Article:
Monthly Archives: February 2010

Hayes Farm

Here’s another photo from Pamela Barefoot, of my mom pushing me in a stroller up a hill at Hayes Farm, a 2200-acre soybean farm in King William County, Virginia. My parents rented a house there until I was seven. The driveway to our house was a mile long, and you passed this barn on the way.

I remember one day, when I was in kindergarten or first grade, they sent us home from school early because of the heat, and my mom wasn’t at the end of the driveway to walk me home (she didn’t know). Living on the farm, Sky and I were forbidden from doing a lot of things. We couldn’t go in the boat without our parents. We couldn’t ride on farm equipment with the Chartier grandkids. We couldn’t go in the barn. So of course, when the bus driver dropped me off, I went in the barn. I found a cat’s skeleton, which is its own kind of punishment.

A few things strike me about the photograph. First, the blue of the sky and the green of the grass and weeds. Second, my mom (she’s an artist) used to paint these barns a lot. Third, I swear my mom still has these same overalls.

It’s 1977 in the photograph; she’s only had a driver’s license for a year. When my parents first moved to the farm my mom was not a country person; a few years later she would grow very attached to the show Dallas. She had to sew her own pregnancy clothes, and she said she got so lonely one winter, while my dad was at work, that she tried to run away. She walked to the end of the long driveway and tried to hitchhike, but “nobody drove by, not even a bread truck.” This was before I was born and before she had the driver’s license, of course. Who hasn’t wanted to run away? I guess having kids improved things. She looks very jaunty here, from behind.



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Daffodils, interviews, distraction

Unrelated: first daffodils of spring

I find the Internet really distracting, especially from the work of writing. It’s so tempting to check your email, read the news, or spy on people. Mac users can download a cool program called Freedom that allows you to disable the Internet for a set period of time, but I write on PC, so I generally just try to exert my willpower.

I do find it helpful to get inspired by other people, though, so I spend a good amount of time every day reading–usually this will propel me back into my own work. A while ago I wrote about how much I admired Salvatore Scibona’s The End. He has several interviews online, but I liked this one, with Fiction Writers Review, especially. He discusses the difference between discipline and habit, and talks about systems, austerity, and worm farming. I like the story he tells about his mother calling him at 4:30 in the morning so he could write before work. It reminds me of Barack Obama and his mother (she used to wake him up around the same time to study); I’ve certainly repeated that story to a lot of fifth graders. Moms are great.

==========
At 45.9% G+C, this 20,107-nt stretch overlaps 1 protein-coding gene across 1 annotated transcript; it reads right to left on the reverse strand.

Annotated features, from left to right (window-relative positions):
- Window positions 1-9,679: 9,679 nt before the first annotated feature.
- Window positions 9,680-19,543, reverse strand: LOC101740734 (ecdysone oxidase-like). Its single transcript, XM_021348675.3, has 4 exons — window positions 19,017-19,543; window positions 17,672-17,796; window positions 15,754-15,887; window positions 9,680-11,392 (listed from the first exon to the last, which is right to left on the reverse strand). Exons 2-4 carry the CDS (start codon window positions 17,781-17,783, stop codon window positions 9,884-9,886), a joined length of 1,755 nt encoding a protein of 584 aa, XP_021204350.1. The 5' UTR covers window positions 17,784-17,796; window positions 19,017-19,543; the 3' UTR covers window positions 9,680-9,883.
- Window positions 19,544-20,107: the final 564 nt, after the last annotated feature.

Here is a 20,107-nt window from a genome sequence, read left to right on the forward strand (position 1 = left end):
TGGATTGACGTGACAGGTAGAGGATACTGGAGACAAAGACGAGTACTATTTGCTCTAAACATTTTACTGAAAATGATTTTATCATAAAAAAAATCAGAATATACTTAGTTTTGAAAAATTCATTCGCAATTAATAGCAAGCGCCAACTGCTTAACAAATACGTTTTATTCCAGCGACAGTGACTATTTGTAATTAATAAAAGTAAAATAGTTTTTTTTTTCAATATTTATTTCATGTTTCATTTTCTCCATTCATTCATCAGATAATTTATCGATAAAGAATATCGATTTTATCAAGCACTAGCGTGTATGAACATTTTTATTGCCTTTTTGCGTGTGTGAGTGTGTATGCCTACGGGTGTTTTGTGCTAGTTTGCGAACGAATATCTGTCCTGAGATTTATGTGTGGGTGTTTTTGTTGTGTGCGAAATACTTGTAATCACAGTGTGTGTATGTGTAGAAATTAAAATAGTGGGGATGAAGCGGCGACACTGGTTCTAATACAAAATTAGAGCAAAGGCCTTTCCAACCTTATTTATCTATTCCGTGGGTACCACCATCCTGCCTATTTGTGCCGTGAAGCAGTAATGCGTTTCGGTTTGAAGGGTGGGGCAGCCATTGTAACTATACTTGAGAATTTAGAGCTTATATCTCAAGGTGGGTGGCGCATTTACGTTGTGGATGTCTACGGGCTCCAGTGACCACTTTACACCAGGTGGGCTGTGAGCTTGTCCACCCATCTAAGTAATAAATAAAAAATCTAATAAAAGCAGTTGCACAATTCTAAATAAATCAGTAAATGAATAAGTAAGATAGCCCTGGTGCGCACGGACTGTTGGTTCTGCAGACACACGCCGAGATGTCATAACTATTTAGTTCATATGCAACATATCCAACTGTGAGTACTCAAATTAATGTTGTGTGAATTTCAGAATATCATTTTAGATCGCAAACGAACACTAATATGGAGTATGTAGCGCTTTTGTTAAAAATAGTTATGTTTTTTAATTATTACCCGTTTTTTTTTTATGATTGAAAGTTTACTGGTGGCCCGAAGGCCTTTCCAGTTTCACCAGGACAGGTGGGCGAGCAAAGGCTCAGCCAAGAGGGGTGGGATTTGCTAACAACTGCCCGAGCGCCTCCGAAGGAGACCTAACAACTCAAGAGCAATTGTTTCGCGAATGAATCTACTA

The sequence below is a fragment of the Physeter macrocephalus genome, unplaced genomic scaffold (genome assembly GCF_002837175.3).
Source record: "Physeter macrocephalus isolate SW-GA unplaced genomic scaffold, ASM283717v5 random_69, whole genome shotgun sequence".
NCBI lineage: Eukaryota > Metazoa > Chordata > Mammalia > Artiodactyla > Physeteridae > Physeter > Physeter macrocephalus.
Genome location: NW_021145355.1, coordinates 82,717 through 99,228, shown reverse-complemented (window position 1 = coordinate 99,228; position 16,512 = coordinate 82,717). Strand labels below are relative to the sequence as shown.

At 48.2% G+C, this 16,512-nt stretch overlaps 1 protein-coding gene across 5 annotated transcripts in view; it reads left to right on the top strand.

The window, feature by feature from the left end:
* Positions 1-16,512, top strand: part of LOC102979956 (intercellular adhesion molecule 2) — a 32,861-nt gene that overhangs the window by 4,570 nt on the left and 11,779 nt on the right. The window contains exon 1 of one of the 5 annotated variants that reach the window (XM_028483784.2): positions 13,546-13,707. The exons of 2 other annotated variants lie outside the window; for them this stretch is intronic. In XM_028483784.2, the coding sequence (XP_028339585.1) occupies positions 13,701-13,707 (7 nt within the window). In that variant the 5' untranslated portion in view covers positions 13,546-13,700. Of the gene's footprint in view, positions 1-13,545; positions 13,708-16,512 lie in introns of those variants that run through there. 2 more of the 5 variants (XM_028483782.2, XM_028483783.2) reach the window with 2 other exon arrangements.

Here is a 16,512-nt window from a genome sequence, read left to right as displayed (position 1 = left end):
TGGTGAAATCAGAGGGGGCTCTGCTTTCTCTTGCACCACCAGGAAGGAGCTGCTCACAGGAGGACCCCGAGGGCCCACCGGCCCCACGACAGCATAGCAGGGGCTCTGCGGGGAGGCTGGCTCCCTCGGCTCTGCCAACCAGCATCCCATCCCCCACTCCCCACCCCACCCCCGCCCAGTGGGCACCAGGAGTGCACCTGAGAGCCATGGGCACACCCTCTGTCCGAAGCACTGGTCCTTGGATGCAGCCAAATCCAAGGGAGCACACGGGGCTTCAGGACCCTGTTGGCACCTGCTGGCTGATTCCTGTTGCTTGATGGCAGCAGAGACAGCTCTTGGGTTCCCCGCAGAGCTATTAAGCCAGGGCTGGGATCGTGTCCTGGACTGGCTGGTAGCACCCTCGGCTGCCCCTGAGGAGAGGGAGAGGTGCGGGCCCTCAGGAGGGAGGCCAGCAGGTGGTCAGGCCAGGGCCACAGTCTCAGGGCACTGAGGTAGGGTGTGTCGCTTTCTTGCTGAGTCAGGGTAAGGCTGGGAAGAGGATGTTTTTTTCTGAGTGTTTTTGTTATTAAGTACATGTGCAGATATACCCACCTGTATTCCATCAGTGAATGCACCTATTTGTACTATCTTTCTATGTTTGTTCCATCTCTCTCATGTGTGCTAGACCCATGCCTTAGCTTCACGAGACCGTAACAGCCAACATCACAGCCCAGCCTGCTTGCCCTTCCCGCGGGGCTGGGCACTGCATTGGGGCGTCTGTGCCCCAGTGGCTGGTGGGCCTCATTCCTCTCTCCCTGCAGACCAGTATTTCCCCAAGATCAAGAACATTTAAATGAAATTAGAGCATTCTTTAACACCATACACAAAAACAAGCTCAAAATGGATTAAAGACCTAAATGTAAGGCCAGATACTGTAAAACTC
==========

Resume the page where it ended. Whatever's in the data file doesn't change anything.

Anyway, I think reading about the writing process and the lives of other writers, especially the ones more time-pressed than you, is useful. It reminds you not to waste time. William Styron couldn’t write until the afternoon (he was a night owl and a drinker). Tillie Olsen had four kids and had to write on the bus or after her children were asleep. It took her two years to finish “I Stand Here Ironing.” She says in Silences, her book about writers and the many things that keep them from their work: “it is distraction, not meditation, that becomes habitual; interruption, not continuity.”

If I didn’t convince you to read The End in my previous post, Graywolf has a nice excerpt on their website.


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Before the Show

Photographer, Blue Crab Bay founder, and family friend Pamela Barefoot (Mules and Memories) sent this photograph of me and my dad, circa 1979–she’s been going through her old slides, which is lucky for us, because my family has always been terrible about taking and storing pictures.

I was thinking about how frequently father-daughter relationships appear in Mattaponi Queen, though there isn’t one that quite mirrors the relationship I have with my dad. Brother-sister relationships are sort of rare in my book, mostly explored in the next-to-last story, “Shelter,” which is also the only one set outside of King William and King and Queen counties. This strikes me because I’m really close to my brother, Sky (I even named him, not too long after this photo was taken). Maybe it’s because our relationship is pretty uncomplicated and untroubled.

My relationship with my dad isn’t really troubled either, but we are very much alike. We’re both, for example, impatient. And bossy. In the  photo, I bet we’re both wondering when that band is going to start. And where is everybody? And why don’t they get this show on the road?

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New Books, Science in Our Schools

Here are the books I’m reading right now:

Facing Future by Dan Kois (terrific music journalism/history about Israel Kamakawiwo’ole and his famous album)
Notes From No Man’s Land by Eula Biss (elegant, thoughtful, tough-minded essays)
Wolf Hall by Hilary Mantel (really seamless historical fiction)
Linthead Stomp: The Creation of Country Music in the Piedmont South by Patrick Huber (fascinating)
The Immortal Life of Henrietta Lacks by Rebecca Skloot (lives up to the hype!)

Actually, I just finished the Rebecca Skloot, so I’m excited to pass it along to my friend Jen, a talented book designer and great reader. HeLa (for short) is a fascinating and heartbreaking story about a family’s attempts to understand how their mother’s cervical cancer cells, taken without her knowledge, have become famous, important, and “immortal.” While some reviewers have focused on the book’s justifiable critique of science, it made me think a lot about science as cultural literacy. How can you make informed choices, stay healthy, problem-solve, participate in society and politics and the economy if you don’t understand fundamental scientific principles? If you don’t know what a cell is?